Homologues from chimpanzee (Pan troglodytes), gorilla (Gorilla gorilla), orangutan (Pongo pygmaeus), and rhesus macaque (Macaca mulatta) were isolated by transformation-associated recombination (TAR) cloning in yeast (Saccharomyces cerevisiae), the technique allowing direct isolation of a desirable chromosomal region or gene from a complex genome without constructing its genomic library (Kouprina and Larionov 2003). The method exploits a high level of recombination between homologous DNA sequences during transformation in the yeast. Since up to 15% divergence in DNA sequences does not prevent selective gene isolation by in vivo recombination in yeast (Noskov et al. 2003), for cloning purposes, a TAR vector was designed containing short human ASPM-gene-specific targeting hooks specific to the exon 1 and 3′ noncoding regions (see “Materials and Methods”). The TAR cloning scheme for isolating the ASPM gene homologues from nonhuman primates is shown in Figure 1. The yield of ASPM-positive clones from chimpanzee, gorilla, orangutan, and rhesus macaque was the same as that from the human DNA, suggesting that most homologous regions from nonhuman primates can be efficiently cloned by in vivo recombination in yeast using targeting hooks developed from human sequences.

Figure 1
Isolation of the Syntenic Genomic Regions Containing the ASPM Gene from Human, Chimpanzee, Gorilla, Orangutan, and Rhesus Macaque by TAR Cloning

We have compared complete gene sequences from primate species with a 65-kb, full-size human ASPM gene. All the analyzed genes are organized into 28 exons encoding a 3,470–3,479-amino-acid-long protein. ASPM genes start with an approximately 800-bp-long CpG island, that harbors promoter sequences, 5′ untranslated regions, and the first exon (Figure 2). ASPM sequences share a high degree of conservation (Figure 2H), and pairwise DNA identity ranges from 94.5% for macaque and gorilla to 99.3% for the human–chimpanzee comparison (Table 1). Multiple alignment of the genes revealed a low proportion of indels. Only ten insertions/deletions equal to or longer than 50 bp have been found, all of them located within introns (Figure 2B). Seven detected insertions were mainly associated with repetitive DNA: two (AT)n microsatellite expansions, three Alu insertions, including retroposition of AluYi9 in the orangutan–gorilla–chimpanzee–human clade, and retroposition of a new macaque-specific AluY subfamily similar to human AluYd2. Analysis of eight different macaque individuals showed that this particular insertion is polymorphic in the macaque population (data not shown), and thus the insertion appears to be very recent. One macaque-specific 245-bp-long insertion is linked to expansion of a 49-bp-long, minisatellitelike array. The remaining macaque-specific insertion (50 bp) is nonrepetitive. A closer analysis suggests that the insert is not a processed pseudogene of known genes (data not shown).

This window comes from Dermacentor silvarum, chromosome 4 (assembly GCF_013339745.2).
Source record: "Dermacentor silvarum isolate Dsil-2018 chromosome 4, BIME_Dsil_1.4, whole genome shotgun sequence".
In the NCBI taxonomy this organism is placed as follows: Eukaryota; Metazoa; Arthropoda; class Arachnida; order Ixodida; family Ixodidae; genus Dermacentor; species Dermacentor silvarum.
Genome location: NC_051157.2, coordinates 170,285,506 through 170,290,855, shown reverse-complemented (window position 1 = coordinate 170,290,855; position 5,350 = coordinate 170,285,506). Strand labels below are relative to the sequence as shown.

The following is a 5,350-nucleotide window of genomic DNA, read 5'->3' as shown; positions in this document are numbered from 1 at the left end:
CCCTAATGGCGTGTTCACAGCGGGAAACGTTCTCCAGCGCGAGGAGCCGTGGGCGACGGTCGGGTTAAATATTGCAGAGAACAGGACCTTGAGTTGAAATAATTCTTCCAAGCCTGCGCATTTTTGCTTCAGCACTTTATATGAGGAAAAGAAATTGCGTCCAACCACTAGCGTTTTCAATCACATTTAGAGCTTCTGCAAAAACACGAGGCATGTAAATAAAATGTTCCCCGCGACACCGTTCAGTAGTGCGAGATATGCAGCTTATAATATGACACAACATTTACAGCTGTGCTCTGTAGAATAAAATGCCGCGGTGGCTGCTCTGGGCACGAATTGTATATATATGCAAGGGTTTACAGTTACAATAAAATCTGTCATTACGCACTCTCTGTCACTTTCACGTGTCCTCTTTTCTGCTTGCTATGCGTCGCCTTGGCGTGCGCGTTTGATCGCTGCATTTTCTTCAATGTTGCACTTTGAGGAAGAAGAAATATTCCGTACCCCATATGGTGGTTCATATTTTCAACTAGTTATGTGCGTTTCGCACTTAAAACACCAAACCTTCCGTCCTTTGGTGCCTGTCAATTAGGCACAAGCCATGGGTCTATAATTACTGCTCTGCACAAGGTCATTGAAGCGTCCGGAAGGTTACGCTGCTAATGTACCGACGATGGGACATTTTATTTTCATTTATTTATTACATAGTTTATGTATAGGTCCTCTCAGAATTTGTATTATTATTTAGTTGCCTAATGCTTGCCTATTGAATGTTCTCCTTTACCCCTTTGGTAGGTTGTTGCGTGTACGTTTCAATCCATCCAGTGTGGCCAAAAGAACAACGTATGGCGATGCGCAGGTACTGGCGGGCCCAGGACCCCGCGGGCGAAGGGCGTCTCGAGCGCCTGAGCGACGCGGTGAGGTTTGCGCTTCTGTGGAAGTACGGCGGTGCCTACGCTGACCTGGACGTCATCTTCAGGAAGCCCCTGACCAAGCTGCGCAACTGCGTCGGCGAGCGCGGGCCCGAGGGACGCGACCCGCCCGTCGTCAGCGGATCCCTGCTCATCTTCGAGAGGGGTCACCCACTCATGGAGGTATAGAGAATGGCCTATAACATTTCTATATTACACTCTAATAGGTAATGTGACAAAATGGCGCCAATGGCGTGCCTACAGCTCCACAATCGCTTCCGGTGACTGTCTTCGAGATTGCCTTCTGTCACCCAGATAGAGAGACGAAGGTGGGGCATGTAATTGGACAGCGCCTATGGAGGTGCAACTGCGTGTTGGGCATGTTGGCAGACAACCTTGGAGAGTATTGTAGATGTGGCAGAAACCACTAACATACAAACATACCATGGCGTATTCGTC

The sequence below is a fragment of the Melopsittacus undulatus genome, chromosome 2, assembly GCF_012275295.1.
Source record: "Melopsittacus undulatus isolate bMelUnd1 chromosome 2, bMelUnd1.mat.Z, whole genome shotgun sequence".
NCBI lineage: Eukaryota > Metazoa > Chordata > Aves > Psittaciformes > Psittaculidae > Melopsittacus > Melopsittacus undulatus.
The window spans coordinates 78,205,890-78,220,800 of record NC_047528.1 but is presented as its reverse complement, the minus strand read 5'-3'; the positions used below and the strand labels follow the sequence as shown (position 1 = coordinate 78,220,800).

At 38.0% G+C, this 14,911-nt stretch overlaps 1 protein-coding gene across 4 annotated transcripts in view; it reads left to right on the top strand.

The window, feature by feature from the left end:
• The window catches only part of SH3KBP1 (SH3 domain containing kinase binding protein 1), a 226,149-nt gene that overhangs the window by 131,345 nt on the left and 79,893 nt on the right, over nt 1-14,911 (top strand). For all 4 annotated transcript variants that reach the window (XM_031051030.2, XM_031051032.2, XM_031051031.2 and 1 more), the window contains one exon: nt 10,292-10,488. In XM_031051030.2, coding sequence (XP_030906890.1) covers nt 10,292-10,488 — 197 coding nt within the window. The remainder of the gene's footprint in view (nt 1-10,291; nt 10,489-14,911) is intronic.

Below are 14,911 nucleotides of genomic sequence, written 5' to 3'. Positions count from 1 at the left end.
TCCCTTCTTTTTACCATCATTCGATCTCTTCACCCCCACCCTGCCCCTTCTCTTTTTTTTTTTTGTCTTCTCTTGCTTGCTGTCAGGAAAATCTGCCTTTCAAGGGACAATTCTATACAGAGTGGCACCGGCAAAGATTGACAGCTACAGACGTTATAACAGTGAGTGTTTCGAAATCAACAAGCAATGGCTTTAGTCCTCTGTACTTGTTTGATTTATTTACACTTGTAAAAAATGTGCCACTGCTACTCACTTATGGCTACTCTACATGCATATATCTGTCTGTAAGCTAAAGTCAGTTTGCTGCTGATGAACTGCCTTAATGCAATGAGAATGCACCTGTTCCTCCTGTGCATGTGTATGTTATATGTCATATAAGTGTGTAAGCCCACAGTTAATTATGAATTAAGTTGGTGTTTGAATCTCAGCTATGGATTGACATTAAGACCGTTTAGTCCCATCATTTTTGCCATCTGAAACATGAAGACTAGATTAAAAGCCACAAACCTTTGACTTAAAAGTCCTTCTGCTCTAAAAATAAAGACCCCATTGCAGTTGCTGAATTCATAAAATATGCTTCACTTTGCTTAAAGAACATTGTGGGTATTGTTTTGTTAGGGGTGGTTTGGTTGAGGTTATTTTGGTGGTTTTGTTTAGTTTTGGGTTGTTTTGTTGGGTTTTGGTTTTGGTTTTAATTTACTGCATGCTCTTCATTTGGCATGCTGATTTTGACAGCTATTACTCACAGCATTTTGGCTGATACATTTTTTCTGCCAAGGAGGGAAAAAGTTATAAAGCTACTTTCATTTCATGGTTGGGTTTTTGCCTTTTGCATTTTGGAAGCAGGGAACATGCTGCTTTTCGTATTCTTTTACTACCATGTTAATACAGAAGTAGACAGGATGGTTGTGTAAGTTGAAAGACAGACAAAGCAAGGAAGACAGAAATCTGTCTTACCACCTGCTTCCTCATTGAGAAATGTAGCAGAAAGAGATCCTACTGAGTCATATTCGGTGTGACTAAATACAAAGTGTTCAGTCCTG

Figure 2
Structure and Evolution of the ASPM Gene in Primates
Table 1
Pairwise Identity of Aligned Primate ASPM Genes

Of the two detected deletions, the macaque-specific 72-bp-long deletion appears to be associated with nonrepetitve DNA. The second one, an 818-bp-long deletion in orangutan, was probably caused by homologous Alu–Alu recombination (see below and Figure S1). The remaining indels are related to expansion/contraction of a short minisatellite array. It was caused either by a 53-bp expansion in the gorilla–chimpanzee–human clade or by two independent deletions/contractions in the macaque and orangutan lineages.

An approximately 3-kb-long intronic segment between exons 4 and 5 is present in several copies in the genome (Figure 2E; Figure S2). Closer analysis of the human genome confirmed that copies of this region are homologous to 24 segmental duplications located mainly in telomeric regions of Chromosomes 1–8, 10, 11, 16, 19, 20, and Y. Based on the sequence similarity and the presence of an L1P4 LINE insertion at the 5′ end, the most closely related are three duplications at 7q11–13. The most similar copy is located on Chromosome 7 and shares 93% identity with the ASPM intronic segment. Five duplications are located on Chromosome 1; the closest copy is found 27 Mb away from the ASPM gene.

We looked for several common motifs associated with genomic breakpoints in cancers (Abeysinghe et al. 2003). Figure 2F shows the positions of such potentially unstable oligonucleotides. Interestingly, the orangutan-specific deletion (Figure 2B) has its 5′ breakpoint located just 1 bp upstream of a sequence 100% identical to the chi-like consensus motif GCWGGWGG (see Figure S1). The chi motif is recognized by the RecBCD-mediated recombination pathway in prokaryotes and seems to be associated with rearrangements in the human genome (Dewyse and Bradley 1991; Chuzhanova et al. 2003). Both deletion breakpoints in the orangutan deletion are located within 5′ parts of two Alu sequences, suggesting that the deletion was created by homologous Alu–Alu recombination. Similar homologous recombinations with breakpoints located near chi-like motifs in 5′ regions of Alu sequences were described previously (Chen et al. 1989; Rudiger et al. 1995).

In summary, despite the presence of a few indels, coding and noncoding regions of ASPM homologues show a marked degree of conservation.